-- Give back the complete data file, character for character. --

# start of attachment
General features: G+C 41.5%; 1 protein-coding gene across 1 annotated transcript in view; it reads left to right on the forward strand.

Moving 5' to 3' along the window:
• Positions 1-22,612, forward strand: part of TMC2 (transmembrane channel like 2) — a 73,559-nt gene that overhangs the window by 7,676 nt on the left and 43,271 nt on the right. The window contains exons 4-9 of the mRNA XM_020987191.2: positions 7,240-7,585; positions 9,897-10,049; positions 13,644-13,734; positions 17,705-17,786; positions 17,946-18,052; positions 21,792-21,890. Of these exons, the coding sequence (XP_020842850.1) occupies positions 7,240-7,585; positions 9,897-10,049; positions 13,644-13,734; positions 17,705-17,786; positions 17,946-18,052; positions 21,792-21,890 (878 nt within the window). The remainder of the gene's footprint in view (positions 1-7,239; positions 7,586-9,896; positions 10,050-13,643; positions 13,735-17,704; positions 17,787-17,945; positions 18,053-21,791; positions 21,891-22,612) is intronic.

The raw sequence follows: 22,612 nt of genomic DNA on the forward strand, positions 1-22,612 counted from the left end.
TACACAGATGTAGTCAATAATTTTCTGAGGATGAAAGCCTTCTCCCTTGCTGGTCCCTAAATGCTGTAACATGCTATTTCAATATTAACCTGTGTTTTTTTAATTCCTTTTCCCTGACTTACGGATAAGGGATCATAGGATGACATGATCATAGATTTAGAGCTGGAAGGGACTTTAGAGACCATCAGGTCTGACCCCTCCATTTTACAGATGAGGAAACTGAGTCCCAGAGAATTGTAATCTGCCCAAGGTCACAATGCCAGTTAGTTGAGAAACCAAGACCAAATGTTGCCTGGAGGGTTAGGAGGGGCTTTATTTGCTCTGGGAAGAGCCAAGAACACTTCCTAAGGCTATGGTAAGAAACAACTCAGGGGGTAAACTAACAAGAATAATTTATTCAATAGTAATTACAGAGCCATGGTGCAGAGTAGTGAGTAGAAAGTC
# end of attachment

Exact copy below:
General features: G+C 41.5%; 1 protein-coding gene across 1 annotated transcript in view; it reads left to right on the forward strand.

Moving 5' to 3' along the window:
• Positions 1-22,612, forward strand: part of TMC2 (transmembrane channel like 2) — a 73,559-nt gene that overhangs the window by 7,676 nt on the left and 43,271 nt on the right. The window contains exons 4-9 of the mRNA XM_020987191.2: positions 7,240-7,585; positions 9,897-10,049; positions 13,644-13,734; positions 17,705-17,786; positions 17,946-18,052; positions 21,792-21,890. Of these exons, the coding sequence (XP_020842850.1) occupies positions 7,240-7,585; positions 9,897-10,049; positions 13,644-13,734; positions 17,705-17,786; positions 17,946-18,052; positions 21,792-21,890 (878 nt within the window). The remainder of the gene's footprint in view (positions 1-7,239; positions 7,586-9,896; positions 10,050-13,643; positions 13,735-17,704; positions 17,787-17,945; positions 18,053-21,791; positions 21,891-22,612) is intronic.

The raw sequence follows: 22,612 nt of genomic DNA on the forward strand, positions 1-22,612 counted from the left end.
TACACAGATGTAGTCAATAATTTTCTGAGGATGAAAGCCTTCTCCCTTGCTGGTCCCTAAATGCTGTAACATGCTATTTCAATATTAACCTGTGTTTTTTTAATTCCTTTTCCCTGACTTACGGATAAGGGATCATAGGATGACATGATCATAGATTTAGAGCTGGAAGGGACTTTAGAGACCATCAGGTCTGACCCCTCCATTTTACAGATGAGGAAACTGAGTCCCAGAGAATTGTAATCTGCCCAAGGTCACAATGCCAGTTAGTTGAGAAACCAAGACCAAATGTTGCCTGGAGGGTTAGGAGGGGCTTTATTTGCTCTGGGAAGAGCCAAGAACACTTCCTAAGGCTATGGTAAGAAACAACTCAGGGGGTAAACTAACAAGAATAATTTATTCAATAGTAATTACAGAGCCATGGTGCAGAGTAGTGAGTAGAAAGTC